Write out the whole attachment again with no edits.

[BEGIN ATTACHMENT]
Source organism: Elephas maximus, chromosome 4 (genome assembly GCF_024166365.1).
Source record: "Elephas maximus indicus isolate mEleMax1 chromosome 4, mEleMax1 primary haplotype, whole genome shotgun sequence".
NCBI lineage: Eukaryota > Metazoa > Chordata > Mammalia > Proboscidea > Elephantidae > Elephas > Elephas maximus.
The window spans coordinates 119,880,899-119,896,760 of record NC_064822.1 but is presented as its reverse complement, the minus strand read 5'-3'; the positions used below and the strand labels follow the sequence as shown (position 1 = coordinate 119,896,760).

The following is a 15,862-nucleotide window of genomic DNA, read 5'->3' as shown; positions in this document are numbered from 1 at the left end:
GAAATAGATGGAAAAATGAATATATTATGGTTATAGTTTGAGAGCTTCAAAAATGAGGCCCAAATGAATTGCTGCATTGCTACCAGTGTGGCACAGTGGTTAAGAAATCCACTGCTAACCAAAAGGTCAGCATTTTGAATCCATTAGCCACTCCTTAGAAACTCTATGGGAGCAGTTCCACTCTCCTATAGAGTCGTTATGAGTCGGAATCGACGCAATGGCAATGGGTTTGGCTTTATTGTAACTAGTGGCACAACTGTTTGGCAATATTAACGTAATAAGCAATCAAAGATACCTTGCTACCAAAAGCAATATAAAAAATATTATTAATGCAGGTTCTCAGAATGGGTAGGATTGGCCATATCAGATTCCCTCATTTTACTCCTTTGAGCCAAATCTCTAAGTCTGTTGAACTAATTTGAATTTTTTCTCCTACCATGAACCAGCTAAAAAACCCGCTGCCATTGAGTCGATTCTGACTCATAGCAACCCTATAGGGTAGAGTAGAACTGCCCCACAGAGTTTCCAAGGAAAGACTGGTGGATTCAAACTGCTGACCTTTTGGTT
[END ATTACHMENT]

Source organism: Elephas maximus, chromosome 4 (genome assembly GCF_024166365.1).
Source record: "Elephas maximus indicus isolate mEleMax1 chromosome 4, mEleMax1 primary haplotype, whole genome shotgun sequence".
NCBI lineage: Eukaryota > Metazoa > Chordata > Mammalia > Proboscidea > Elephantidae > Elephas > Elephas maximus.
The window spans coordinates 119,880,899-119,896,760 of record NC_064822.1 but is presented as its reverse complement, the minus strand read 5'-3'; the positions used below and the strand labels follow the sequence as shown (position 1 = coordinate 119,896,760).

The following is a 15,862-nucleotide window of genomic DNA, read 5'->3' as shown; positions in this document are numbered from 1 at the left end:
GAAATAGATGGAAAAATGAATATATTATGGTTATAGTTTGAGAGCTTCAAAAATGAGGCCCAAATGAATTGCTGCATTGCTACCAGTGTGGCACAGTGGTTAAGAAATCCACTGCTAACCAAAAGGTCAGCATTTTGAATCCATTAGCCACTCCTTAGAAACTCTATGGGAGCAGTTCCACTCTCCTATAGAGTCGTTATGAGTCGGAATCGACGCAATGGCAATGGGTTTGGCTTTATTGTAACTAGTGGCACAACTGTTTGGCAATATTAACGTAATAAGCAATCAAAGATACCTTGCTACCAAAAGCAATATAAAAAATATTATTAATGCAGGTTCTCAGAATGGGTAGGATTGGCCATATCAGATTCCCTCATTTTACTCCTTTGAGCCAAATCTCTAAGTCTGTTGAACTAATTTGAATTTTTTCTCCTACCATGAACCAGCTAAAAAACCCGCTGCCATTGAGTCGATTCTGACTCATAGCAACCCTATAGGGTAGAGTAGAACTGCCCCACAGAGTTTCCAAGGAAAGACTGGTGGATTCAAACTGCTGACCTTTTGGTT